A campaign has been launched by the National Museum of the Royal Navy (NMRN) to stop a collection of rare maps which chart the defeat of the Spanish Armada from being sold overseas.
An export bar was placed in July on the 10 hand-drawn maps depicting the famous battle of 1588, completed by an unknown draughtsman, possibly from the Netherlands.
Although the ink and watercolour maps are undated, they are thought to be from the years immediately after the battle, and have been valued at £600,000 plus VAT.
Now the NMRN has pledged £100,000 towards saving the maps for the country and has launched a fundraising drive to collect the remaining money needed to purchase them in order to put them on public display for the first time.
Professor Dominic Tweddle, director general of the museum based in Portsmouth, said: “The Armada maps represent a defining moment in England’s naval history and speak directly to our identity as an island nation.
“They depict a navy and country that defended our shores against a world superpower and are a milestone in the story of England.”
Prof Tweddle said that retaining the maps for the country was a high priority for the museum, despite the funding difficulties caused by Covid-19 lockdowns.
He said: “This has been an incredibly tough year for the museum, with our Covid-enforced closure and loss of revenue.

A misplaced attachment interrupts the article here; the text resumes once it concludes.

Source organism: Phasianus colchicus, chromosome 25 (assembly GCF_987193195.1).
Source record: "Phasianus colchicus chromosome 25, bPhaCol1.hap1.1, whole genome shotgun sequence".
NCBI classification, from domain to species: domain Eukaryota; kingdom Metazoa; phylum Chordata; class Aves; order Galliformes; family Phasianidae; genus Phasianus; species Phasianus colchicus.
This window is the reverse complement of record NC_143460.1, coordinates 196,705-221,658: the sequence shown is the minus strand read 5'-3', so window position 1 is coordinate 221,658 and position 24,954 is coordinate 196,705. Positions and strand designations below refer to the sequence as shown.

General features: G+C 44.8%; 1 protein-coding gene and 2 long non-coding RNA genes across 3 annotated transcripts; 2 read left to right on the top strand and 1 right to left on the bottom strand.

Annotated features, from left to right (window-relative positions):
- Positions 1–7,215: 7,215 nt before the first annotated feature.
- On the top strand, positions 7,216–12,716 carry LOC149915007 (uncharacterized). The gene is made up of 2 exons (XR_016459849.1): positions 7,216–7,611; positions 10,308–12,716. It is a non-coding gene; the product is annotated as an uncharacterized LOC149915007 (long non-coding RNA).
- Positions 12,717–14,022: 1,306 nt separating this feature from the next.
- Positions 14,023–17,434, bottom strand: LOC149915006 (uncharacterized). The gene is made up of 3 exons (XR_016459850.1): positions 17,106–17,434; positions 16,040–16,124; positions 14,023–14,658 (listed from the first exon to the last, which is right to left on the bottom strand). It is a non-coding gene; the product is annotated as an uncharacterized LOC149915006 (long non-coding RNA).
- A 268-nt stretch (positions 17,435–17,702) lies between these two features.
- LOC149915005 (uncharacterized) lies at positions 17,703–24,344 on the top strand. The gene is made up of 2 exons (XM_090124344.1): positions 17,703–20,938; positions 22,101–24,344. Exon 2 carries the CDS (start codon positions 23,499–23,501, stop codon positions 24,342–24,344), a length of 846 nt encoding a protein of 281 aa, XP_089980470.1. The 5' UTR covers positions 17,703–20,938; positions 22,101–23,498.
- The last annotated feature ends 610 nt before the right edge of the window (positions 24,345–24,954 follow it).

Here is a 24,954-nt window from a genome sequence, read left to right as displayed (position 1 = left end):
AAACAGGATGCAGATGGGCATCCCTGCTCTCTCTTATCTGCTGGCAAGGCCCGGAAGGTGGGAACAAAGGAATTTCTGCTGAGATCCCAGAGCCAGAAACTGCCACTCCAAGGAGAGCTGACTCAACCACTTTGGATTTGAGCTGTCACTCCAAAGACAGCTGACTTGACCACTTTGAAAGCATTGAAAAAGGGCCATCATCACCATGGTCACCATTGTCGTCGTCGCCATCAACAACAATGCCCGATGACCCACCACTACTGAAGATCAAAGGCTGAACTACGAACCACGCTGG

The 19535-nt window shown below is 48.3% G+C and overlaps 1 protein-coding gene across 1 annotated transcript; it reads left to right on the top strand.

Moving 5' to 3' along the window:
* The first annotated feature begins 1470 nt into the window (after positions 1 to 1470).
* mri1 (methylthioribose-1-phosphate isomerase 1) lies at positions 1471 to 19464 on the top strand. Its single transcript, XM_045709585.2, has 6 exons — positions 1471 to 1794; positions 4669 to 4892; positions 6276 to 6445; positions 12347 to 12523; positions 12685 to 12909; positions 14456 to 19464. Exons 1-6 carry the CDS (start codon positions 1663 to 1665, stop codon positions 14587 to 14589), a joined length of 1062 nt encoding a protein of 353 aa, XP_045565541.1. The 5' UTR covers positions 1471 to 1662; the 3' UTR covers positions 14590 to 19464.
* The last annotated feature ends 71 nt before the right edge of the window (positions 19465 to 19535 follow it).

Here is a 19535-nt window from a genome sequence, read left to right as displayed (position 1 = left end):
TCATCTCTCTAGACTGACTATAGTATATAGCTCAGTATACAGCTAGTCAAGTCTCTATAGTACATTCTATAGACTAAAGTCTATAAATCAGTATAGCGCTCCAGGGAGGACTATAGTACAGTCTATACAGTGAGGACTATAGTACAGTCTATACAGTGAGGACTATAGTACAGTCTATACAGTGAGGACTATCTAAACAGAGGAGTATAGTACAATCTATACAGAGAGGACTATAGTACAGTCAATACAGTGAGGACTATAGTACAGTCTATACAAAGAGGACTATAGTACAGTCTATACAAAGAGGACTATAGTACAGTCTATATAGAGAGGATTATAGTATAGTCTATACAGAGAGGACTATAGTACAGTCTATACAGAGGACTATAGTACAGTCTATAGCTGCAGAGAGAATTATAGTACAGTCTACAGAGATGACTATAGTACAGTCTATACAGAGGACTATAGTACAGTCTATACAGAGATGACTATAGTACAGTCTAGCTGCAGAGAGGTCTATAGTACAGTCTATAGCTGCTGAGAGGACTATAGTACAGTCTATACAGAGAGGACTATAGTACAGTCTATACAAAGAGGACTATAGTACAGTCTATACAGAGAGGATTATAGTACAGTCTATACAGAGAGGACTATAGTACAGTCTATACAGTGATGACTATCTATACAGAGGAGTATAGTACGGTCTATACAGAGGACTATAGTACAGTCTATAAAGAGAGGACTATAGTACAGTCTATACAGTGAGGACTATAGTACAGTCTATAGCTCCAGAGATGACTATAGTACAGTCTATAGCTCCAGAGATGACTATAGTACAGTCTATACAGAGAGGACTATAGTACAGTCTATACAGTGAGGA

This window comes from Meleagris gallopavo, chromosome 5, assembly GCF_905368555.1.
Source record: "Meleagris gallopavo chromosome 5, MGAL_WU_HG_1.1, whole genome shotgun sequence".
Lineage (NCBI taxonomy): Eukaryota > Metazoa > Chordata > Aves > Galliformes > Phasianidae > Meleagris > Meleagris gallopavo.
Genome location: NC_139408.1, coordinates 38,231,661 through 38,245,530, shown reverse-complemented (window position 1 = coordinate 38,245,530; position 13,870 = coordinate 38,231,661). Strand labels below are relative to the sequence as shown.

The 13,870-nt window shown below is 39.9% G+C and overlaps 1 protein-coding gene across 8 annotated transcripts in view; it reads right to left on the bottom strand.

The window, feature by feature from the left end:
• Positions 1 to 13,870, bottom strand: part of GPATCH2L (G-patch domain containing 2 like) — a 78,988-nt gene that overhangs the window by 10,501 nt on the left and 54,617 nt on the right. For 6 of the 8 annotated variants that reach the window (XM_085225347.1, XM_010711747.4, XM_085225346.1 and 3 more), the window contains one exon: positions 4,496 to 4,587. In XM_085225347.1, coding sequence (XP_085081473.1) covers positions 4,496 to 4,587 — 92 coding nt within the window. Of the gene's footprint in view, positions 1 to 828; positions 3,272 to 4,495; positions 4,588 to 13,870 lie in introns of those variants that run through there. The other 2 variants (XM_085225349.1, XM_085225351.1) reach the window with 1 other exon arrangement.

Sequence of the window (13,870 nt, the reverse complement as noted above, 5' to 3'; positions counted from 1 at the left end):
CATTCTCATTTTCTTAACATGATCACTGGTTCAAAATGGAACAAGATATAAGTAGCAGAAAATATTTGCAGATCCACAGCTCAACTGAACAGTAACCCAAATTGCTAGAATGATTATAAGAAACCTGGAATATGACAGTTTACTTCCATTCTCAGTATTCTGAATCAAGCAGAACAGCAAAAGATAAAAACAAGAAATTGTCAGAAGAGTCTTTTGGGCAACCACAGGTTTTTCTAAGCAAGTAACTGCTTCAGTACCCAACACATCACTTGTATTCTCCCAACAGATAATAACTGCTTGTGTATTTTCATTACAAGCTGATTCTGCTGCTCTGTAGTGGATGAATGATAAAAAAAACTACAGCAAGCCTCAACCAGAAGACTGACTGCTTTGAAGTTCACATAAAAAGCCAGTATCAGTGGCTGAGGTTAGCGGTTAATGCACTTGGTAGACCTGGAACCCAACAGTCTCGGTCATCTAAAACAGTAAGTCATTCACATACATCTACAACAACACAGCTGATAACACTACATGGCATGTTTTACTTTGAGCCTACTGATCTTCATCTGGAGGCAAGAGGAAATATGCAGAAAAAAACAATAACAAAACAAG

“However, when we learned that the maps could be lost abroad into private hands, we decided we were honour-bound to step in and lead the fight to save them for the nation.”
Andrew Lambert, Laughton professor of naval history at King’s College London, said: “Not only were these maps critical to the first attempt to record and publish English naval history as part of the national story, but they have influenced every subsequent account of the Armada campaign, in text, charts and tapestry.”
The maps depict the story of the defeat of the Spanish Armada in 1588 and the origins of England’s naval power.
It is believed the drawings were based on a set of engravings by Elizabethan cartographer Robert Adams, who was surveyor of the Queen’s Works.
While the draughtsman is unknown, it is thought the maps were drawn shortly after the battle in 1588 in the Netherlands and they were also used as models for tapestries that hung in the House of Lords for nearly 250 years.
The maps were sold earlier this year for £600,000 but culture minister Caroline Dinenage imposed an export ban and called for a museum or institution to raise funds to purchase them.
The decision on the export licence application for the drawings was deferred until January 9 2021, as long as a serious fundraising bid was launched.
An NMRN spokeswoman said: “The museum firmly believes that the acquisition of these incredible items provides an important opportunity to explore the history of England and the influence of that history on the present day.
“By bringing the maps into public ownership and placing them on display for the first time, the museum will open debate and dialogue with all those who wish to share and reflect upon England’s identity.”